Estuary of Varar are the Caledonii and above them the Cale- 
donian Forest; from them more easterly are the Decantee, 
touching whom are the Lugi, and above the Lugi are the 
Smertse. Below the Caledonii are the Vaoomagi, among 
whom are these towns : — 

Longitude. Latitude. 

Degs. Mins. Degs. Mine. 

Bannatia 24 59 30 

Tamia 25 59 20 

Alata Castra (Winged Camp) 27 15 59 20 

Tvesis 26 45 29 10 

Below these but more westerly are the Venicones, among 
whom is this town : — 

Orrea 24 58 45 

More easterly are the Tsezali [Taexali] and their city : — 

Devana 26 59 

Islands lie adjacent to the Isle of Alvion at Cape Orcas : — 

Scetis Isle 32 40 60 45 

Dumna Isle 30 61 20 

Above which are the Orcades Isles, about 30 in number, 
the middle of which is 30 61 40 

And still further up than these is the Isle of Thtile, the 
parts of which lie — 

The westernmost 29 63 

The easternmost 31 40 63 

The northernmost 30 20 63 15 

The southernmost 30 20 62 40 

The middle 30 20 63 

I will examine the above names with a double purpose : 
first, to see if they, or the places they refer to, can be traced to 
modern times ; second, to discover, if possible, what language 
or languages the names belonged to. This last point practi- 
cally means that I am to discuss the Pictish question from a 
linguistic standpoint. Professor Rhys, as is well known, 
maintains that the Picts were non-Celtic and non-Aryan, a 
view which he has lately expounded afresh in an extraordinary 
paper in the Proceedings of the Society of Antiquaries, on the 
language of the Northern Picts. We shall see whether 
Ptolemy's names for the ancient Highlands and Isles involve 
necessarily non- Aryan or non-Celtic elements. Of the above 

34 Ptolemy's geoghaphy of Scotland. 

names, fortunately about two-thirds of them belong to the 
region of the Northern Picts. 

Ptolemy, as we know from Marcian, called the British Isles 
the Prettanic Islands, but the MSS. now have the more or 
less Roman form of Brettanic. Prettania is the real old Greek 
name of our Isles, and it is clear that the Roman Brittania is 
but a oorniption of it. Professor Rhys and others maintain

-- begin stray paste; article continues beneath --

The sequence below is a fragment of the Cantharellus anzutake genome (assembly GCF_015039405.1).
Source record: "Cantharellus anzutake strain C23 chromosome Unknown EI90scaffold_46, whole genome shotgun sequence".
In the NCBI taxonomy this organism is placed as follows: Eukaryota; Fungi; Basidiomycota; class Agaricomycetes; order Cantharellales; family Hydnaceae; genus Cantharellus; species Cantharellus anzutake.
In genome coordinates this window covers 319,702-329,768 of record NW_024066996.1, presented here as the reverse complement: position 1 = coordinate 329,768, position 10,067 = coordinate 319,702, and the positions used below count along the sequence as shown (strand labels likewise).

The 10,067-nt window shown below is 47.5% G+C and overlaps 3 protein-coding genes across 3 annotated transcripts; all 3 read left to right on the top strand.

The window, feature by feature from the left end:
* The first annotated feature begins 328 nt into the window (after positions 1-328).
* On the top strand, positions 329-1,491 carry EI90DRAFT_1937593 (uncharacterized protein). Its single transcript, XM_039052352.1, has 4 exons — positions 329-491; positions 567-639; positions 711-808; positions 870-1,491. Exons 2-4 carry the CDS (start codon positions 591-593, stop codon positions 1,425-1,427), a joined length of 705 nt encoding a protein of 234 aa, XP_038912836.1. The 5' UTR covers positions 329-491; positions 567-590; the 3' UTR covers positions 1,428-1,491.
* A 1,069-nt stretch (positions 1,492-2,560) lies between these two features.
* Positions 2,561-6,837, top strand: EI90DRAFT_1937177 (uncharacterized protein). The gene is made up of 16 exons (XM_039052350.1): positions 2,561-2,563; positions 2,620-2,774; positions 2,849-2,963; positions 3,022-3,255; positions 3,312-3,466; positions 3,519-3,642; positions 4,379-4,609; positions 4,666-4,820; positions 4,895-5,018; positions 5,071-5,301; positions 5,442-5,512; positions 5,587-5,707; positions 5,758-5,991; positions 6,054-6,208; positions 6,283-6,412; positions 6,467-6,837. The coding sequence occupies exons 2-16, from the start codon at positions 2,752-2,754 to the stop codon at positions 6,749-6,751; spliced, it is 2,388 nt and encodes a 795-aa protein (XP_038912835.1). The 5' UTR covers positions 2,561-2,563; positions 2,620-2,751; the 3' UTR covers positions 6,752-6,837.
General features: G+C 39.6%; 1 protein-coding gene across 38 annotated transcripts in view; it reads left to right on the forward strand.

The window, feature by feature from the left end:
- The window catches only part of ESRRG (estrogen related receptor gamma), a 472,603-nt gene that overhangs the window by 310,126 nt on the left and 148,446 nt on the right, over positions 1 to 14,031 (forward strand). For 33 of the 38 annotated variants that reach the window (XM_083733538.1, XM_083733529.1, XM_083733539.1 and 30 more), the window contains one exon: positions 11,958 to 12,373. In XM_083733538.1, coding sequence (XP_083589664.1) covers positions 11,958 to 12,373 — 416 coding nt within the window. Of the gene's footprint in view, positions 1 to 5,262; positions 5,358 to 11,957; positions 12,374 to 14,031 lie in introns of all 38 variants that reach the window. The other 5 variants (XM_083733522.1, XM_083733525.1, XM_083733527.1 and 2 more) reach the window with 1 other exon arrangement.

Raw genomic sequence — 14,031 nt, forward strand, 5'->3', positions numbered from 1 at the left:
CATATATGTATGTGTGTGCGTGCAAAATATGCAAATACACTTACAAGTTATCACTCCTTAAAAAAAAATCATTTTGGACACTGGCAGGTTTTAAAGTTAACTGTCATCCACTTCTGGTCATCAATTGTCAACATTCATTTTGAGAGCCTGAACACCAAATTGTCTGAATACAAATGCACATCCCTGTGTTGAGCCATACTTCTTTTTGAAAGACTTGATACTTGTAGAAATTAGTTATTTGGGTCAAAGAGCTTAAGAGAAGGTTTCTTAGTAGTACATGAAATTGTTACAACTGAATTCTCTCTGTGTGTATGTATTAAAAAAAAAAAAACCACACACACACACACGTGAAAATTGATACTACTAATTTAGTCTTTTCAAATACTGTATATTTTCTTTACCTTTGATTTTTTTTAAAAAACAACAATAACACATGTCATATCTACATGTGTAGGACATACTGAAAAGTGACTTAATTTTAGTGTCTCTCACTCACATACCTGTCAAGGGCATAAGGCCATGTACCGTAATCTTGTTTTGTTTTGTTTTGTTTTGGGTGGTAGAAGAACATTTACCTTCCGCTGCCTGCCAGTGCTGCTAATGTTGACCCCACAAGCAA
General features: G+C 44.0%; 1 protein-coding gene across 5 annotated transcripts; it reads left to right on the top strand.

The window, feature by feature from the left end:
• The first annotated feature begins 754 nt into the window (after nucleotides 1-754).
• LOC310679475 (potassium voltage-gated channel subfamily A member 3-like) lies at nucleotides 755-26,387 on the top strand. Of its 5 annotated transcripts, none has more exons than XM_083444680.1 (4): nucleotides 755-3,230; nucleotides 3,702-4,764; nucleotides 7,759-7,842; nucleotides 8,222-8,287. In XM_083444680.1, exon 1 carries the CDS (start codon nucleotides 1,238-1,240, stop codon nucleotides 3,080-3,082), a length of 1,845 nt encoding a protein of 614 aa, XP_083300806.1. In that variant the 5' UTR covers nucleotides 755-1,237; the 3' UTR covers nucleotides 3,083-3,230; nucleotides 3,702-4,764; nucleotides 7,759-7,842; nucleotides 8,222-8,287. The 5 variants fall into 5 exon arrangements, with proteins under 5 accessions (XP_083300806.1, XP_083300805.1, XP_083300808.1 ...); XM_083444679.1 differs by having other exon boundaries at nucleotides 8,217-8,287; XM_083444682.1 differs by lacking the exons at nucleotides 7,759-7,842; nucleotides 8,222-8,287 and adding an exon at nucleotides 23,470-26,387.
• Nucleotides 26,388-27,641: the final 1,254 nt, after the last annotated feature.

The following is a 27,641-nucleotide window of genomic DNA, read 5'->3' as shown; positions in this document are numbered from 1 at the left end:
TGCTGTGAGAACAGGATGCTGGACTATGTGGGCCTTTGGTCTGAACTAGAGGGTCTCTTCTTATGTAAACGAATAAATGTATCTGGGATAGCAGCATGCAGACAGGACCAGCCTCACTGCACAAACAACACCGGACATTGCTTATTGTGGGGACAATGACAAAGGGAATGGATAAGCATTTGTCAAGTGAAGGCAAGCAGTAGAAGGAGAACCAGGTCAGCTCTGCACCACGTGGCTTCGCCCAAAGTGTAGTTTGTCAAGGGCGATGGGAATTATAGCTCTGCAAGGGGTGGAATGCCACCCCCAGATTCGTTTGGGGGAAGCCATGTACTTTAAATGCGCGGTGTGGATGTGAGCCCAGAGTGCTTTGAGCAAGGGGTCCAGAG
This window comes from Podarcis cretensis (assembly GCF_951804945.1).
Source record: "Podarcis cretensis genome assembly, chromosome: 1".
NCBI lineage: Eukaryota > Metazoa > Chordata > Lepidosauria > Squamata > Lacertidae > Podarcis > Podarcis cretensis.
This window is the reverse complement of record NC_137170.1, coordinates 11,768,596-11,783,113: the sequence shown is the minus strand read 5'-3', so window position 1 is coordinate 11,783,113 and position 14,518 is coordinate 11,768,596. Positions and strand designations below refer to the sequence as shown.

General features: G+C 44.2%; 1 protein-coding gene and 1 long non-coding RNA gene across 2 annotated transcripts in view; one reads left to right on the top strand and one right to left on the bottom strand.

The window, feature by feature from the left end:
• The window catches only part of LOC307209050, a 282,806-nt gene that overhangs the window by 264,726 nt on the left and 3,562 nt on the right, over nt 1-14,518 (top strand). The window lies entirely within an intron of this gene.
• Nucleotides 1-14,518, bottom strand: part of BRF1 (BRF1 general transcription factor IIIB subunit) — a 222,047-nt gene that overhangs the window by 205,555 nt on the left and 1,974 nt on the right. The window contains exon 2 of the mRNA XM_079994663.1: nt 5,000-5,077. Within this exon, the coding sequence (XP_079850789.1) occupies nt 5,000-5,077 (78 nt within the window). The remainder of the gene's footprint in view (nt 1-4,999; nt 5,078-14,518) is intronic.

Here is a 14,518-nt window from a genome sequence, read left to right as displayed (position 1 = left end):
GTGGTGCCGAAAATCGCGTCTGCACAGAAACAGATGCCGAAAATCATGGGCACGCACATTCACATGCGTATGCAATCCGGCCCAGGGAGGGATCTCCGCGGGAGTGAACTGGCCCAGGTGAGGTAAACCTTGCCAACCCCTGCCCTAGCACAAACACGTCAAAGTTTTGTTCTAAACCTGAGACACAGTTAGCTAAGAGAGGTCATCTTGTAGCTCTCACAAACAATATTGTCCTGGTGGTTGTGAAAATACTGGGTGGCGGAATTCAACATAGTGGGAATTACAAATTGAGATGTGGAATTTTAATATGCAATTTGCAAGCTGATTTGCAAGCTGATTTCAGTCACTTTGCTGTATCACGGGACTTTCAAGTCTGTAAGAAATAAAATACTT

that the two names are separate ; he says that Britain got its 
Roman name from the South of England tribes, who called 
themselves Brittones. But there is no authority for this. In 
fact, the name Prettania or Pretania has been preserved in its 
Brittonic form in the Welsh Prydain for Britain, and in 
Prydyn, the Welsh for a Pict = Gaelic Cruithne. Gaelic c 
answers often to Welsh p, and consequently Gaelic Cruithne, 
pre-historic Qrt-an-ic, is the same as the ancient Pretania ; in 
short, the Picts gave their name to the British Isles. Probably 
they were the only Celtic inhabitants of Great Britain when 
the Greek voyager Pytheas (circ. 300 B.C.) visited these isles. 
The name is allied to Gaelic cruth, form, appearance; they 
may have been called the " figured " or " painted " men, 
as old writers insist they were so adorned. 

Ptolemy's Alvion appears in Pliny and others as Albion ; 
he means by it Great Britain ; but the Gaelic population of 
both islands have always restricted this name to Scotland — 
Alba, gen. Alban. We may compare the Latin Alba to it; 
the Latin adjective alhus signifies white. The underlying 
meaning is the very common and, in this case, appropriate one 
of " White-land." Ivernia, " Ireland," is the Latin 
Hibernia — a piece of folk etymologising, for Hibernia in Latin 
means " Winter-land " (hibernus, winter). Another old 
Greek form of the name is lerne, which is exceedingly near the 
modern Gaelic sound. Soome think that an initial p has been 
lost, and explain the name as Piverion, " Pat or Rich-soiled 
Land," Greek Pieiria. It has, however, to be remembered 
that several rivers (the Scottish Earns, Find-horn, etc.) have 
the same exact name ; consequently it is either the name of a 
goddess, or a name applicable to both " island " and " river." 
(Compare the Teutonic ey, isle, from a root allied to aqua). 
Not only does 'Hire, Ireland, appear in river names, but we 
have at least two other island names applicable to rivers and 
estuaries — Ilea or Islay and Ptolemy's Dumna (compare the 
Irish Inver-Domnan, etc., from the goddess Dumna). Pro- 
fessor Rhys, of course, refers Ivernia incontinently to a non- 
Celtic source, and we hear much of the pre-Celtic Ivernians. 


If Sootland be shifted back into its proper place, the 
iEbudse Isles will be to the west of it, and suit, in a general 
way, the Western Isles. Ptolemy has 5 ^Ebudse ; Pliny says 
there are 7 Acmodse (^modse) and 30 Hsebudes ; Mela speaks 
of 7 Hsemodse. The name now appears resuscitated as 
Hebrides, by the misreading of a MS. copyist. Ptolemy has 
two islands of the same name — ^buda or Ebuda ; it is usual, 
from their position, to equate them with Islay and Jura ; but 
probably Capt. Thomas was right in 'identifying them with 
the two Uists, North and South. The Norse name for Uist 
is Ivist, and the first syllable is not unlike the first part of 
Ebuda.l Ehicina, Pliny's Ricina, appears in a few MSS. as 
Engaricina, and some have consequently been tempted to refer